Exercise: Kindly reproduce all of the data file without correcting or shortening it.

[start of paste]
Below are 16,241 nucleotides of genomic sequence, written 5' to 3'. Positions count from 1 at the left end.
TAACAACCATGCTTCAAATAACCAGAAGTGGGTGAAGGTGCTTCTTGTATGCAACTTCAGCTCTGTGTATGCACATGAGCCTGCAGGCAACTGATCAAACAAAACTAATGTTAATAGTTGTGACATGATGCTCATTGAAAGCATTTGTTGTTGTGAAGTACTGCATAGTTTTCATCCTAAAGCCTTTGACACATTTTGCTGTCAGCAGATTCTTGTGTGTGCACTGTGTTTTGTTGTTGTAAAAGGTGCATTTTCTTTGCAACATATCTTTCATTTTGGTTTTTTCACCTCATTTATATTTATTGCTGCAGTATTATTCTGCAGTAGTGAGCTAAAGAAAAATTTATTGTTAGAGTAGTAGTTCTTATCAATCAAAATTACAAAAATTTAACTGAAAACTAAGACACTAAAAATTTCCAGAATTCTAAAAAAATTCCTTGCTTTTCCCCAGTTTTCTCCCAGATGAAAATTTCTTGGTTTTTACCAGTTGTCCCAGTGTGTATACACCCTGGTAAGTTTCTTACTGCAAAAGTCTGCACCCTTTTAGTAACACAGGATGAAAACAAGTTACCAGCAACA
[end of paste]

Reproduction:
Below are 16,241 nucleotides of genomic sequence, written 5' to 3'. Positions count from 1 at the left end.
TAACAACCATGCTTCAAATAACCAGAAGTGGGTGAAGGTGCTTCTTGTATGCAACTTCAGCTCTGTGTATGCACATGAGCCTGCAGGCAACTGATCAAACAAAACTAATGTTAATAGTTGTGACATGATGCTCATTGAAAGCATTTGTTGTTGTGAAGTACTGCATAGTTTTCATCCTAAAGCCTTTGACACATTTTGCTGTCAGCAGATTCTTGTGTGTGCACTGTGTTTTGTTGTTGTAAAAGGTGCATTTTCTTTGCAACATATCTTTCATTTTGGTTTTTTCACCTCATTTATATTTATTGCTGCAGTATTATTCTGCAGTAGTGAGCTAAAGAAAAATTTATTGTTAGAGTAGTAGTTCTTATCAATCAAAATTACAAAAATTTAACTGAAAACTAAGACACTAAAAATTTCCAGAATTCTAAAAAAATTCCTTGCTTTTCCCCAGTTTTCTCCCAGATGAAAATTTCTTGGTTTTTACCAGTTGTCCCAGTGTGTATACACCCTGGTAAGTTTCTTACTGCAAAAGTCTGCACCCTTTTAGTAACACAGGATGAAAACAAGTTACCAGCAACA